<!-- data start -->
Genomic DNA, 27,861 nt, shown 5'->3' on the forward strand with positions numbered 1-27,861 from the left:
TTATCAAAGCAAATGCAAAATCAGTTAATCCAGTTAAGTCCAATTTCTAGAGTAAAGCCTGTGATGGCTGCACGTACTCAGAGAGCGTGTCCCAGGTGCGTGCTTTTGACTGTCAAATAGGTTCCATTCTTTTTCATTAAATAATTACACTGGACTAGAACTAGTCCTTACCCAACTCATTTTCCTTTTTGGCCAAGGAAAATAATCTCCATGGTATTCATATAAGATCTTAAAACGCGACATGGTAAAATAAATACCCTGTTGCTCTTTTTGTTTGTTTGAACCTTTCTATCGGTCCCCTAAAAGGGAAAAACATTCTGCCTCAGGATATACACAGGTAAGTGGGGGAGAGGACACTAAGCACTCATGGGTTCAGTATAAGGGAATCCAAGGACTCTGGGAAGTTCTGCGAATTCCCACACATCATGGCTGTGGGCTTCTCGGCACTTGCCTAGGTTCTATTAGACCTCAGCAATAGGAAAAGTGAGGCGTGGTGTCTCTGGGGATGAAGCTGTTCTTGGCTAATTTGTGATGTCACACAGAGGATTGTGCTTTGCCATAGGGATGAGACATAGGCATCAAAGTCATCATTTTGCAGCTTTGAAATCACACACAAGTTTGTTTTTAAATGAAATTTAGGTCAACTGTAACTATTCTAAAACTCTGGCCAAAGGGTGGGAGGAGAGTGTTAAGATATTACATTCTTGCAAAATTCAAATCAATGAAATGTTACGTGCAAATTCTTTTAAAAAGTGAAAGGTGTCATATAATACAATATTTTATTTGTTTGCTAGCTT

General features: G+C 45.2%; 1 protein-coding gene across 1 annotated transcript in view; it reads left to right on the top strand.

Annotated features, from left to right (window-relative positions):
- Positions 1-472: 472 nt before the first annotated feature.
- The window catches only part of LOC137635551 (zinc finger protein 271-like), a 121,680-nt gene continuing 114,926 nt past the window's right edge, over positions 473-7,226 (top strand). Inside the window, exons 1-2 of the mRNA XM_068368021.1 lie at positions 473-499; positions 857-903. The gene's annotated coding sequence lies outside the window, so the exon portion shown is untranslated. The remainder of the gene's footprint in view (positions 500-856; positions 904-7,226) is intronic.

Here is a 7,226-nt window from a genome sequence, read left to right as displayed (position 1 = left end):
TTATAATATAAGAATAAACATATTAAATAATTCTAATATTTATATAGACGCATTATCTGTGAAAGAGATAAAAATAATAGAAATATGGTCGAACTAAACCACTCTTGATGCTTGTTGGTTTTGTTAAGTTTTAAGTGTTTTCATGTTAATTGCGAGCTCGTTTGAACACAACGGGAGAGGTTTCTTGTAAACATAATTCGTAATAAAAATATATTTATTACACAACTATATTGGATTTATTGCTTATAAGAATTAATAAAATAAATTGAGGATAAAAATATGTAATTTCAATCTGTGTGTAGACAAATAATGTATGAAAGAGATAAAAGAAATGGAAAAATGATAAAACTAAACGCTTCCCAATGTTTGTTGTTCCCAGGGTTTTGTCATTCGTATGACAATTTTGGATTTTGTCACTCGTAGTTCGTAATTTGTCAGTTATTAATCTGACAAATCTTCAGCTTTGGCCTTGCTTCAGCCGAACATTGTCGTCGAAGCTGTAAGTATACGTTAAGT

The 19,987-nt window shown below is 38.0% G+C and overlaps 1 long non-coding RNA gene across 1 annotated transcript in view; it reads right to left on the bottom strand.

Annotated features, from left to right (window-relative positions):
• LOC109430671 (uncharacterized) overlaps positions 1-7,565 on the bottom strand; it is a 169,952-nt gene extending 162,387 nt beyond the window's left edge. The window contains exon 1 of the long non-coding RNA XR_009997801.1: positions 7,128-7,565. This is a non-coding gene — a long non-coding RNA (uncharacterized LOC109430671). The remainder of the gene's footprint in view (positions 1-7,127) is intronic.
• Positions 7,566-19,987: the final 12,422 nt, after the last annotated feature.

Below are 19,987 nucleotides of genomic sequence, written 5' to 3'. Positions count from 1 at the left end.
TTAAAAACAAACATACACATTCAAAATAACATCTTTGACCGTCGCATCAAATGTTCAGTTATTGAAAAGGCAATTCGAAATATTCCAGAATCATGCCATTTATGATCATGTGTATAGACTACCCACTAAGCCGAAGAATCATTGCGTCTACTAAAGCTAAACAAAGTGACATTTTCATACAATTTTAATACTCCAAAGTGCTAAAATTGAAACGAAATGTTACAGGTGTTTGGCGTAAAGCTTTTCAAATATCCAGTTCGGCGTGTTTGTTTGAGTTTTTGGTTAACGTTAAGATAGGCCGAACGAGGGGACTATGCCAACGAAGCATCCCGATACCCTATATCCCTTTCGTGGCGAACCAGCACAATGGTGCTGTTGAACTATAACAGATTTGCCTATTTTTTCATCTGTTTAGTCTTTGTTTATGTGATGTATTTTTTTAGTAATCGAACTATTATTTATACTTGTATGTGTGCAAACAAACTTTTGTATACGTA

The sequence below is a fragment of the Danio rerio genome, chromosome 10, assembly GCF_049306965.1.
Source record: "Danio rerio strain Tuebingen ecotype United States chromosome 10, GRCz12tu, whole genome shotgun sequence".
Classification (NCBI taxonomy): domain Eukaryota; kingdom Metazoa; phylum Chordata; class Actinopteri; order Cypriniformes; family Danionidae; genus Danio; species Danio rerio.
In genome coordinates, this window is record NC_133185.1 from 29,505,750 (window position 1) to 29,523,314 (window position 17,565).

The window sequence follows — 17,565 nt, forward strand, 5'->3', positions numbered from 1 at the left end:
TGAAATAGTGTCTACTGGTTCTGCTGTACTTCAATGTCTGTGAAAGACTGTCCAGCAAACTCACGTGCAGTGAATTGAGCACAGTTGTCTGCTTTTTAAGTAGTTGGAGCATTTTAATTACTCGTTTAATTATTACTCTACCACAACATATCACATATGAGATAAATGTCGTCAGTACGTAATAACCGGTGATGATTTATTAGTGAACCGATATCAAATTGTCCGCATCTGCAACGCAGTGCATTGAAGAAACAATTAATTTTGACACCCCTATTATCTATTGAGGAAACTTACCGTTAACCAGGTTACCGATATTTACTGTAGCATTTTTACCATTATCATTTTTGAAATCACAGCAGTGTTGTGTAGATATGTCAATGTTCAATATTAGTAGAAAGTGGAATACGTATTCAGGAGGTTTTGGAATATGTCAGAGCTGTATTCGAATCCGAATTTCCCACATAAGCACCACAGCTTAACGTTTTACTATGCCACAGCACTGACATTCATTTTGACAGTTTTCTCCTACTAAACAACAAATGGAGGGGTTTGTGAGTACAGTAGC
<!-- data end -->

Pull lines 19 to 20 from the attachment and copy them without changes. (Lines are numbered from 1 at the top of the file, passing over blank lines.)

The window sequence follows — 17,565 nt, forward strand, 5'->3', positions numbered from 1 at the left end:
TGAAATAGTGTCTACTGGTTCTGCTGTACTTCAATGTCTGTGAAAGACTGTCCAGCAAACTCACGTGCAGTGAATTGAGCACAGTTGTCTGCTTTTTAAGTAGTTGGAGCATTTTAATTACTCGTTTAATTATTACTCTACCACAACATATCACATATGAGATAAATGTCGTCAGTACGTAATAACCGGTGATGATTTATTAGTGAACCGATATCAAATTGTCCGCATCTGCAACGCAGTGCATTGAAGAAACAATTAATTTTGACACCCCTATTATCTATTGAGGAAACTTACCGTTAACCAGGTTACCGATATTTACTGTAGCATTTTTACCATTATCATTTTTGAAATCACAGCAGTGTTGTGTAGATATGTCAATGTTCAATATTAGTAGAAAGTGGAATACGTATTCAGGAGGTTTTGGAATATGTCAGAGCTGTATTCGAATCCGAATTTCCCACATAAGCACCACAGCTTAACGTTTTACTATGCCACAGCACTGACATTCATTTTGACAGTTTTCTCCTACTAAACAACAAATGGAGGGGTTTGTGAGTACAGTAGC